All of this is merely the surface manifestation of important changes in the politics of the Left. For one thing, purist ideologues, who once frowned on the use of "modern" campaign techniques, have learned the game. True, some in the Labour party used the Blackpool conference to call for the dismissal of the party's spin doctors, Peter Mandelson being the primary but not the only target. But they are in a minority. Although still low-key and a bit amateurish by American standards, the Labour conclave was "modern" by British standards -- speeches were interspersed with videos of small businessmen extolling the virtues of Labour's worker-training schemes, and the schedule was followed with some rigor. Most interesting, the podium was arranged so that the delegates present saw the speakers standing against a good old red background, even as the television audience simultaneously saw a neutral backdrop.
More important than technique is substance. The Left knows it has no money to play with. Globalized money markets impose fiscal prudence, with depreciation in the value of a currency the price to be paid for profligacy. And tax increases are politically impossible; George Bush's current status as a private citizen and the Tory party's impending defeat are both proof of that proposition. So shadow chancellor Gordon Brown, after bowing to custom by addressing the delegates as "Comrades," told them he would give no quarter in the battle to maintain a more or less balanced budget and proudly assumed the title of "iron chancellor" (one he may attempt to shed after a quick check of his history books).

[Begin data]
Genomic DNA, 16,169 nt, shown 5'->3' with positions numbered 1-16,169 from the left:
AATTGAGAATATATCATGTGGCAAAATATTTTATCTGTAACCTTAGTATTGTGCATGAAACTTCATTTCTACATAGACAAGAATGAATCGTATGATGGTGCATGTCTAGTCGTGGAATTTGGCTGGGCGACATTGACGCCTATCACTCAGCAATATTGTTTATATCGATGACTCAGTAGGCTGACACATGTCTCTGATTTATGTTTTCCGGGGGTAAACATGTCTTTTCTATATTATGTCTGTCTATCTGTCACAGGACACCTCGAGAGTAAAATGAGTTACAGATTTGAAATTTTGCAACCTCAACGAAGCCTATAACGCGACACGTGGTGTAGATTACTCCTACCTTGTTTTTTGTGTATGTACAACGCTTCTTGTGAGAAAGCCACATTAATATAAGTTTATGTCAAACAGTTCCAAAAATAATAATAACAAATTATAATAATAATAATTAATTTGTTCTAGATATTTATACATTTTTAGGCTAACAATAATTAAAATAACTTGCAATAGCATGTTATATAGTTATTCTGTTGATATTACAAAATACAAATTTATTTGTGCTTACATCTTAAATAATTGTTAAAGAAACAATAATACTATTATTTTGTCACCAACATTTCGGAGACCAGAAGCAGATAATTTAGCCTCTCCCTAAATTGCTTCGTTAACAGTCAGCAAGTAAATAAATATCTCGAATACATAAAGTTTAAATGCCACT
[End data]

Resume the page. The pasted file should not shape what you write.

Brown knows that Labour has lost election after election because the British middle class fears that, given the power to do so, the party will raise taxes and squeeze the rich, near-rich, and the merely comfortable " until the pips squeak" (as one Labour chancellor is widely believed to have promised to do some years ago). Britons are taxed even more heavily than Americans -- the Tories pledged to lower taxes and instead raised them immediately upon being elected in 1992 -- and they tell pollsters they are willing to pay still higher taxes in order to fund the social services. But while they respond "Certainly" when asked by pollsters, "Would you pay a few pence more in order to reduce queues at the hospitals and overcrowding in the schools?" -- they vote, in the privacy of their voting booths, against anyone who threatens to raise taxes.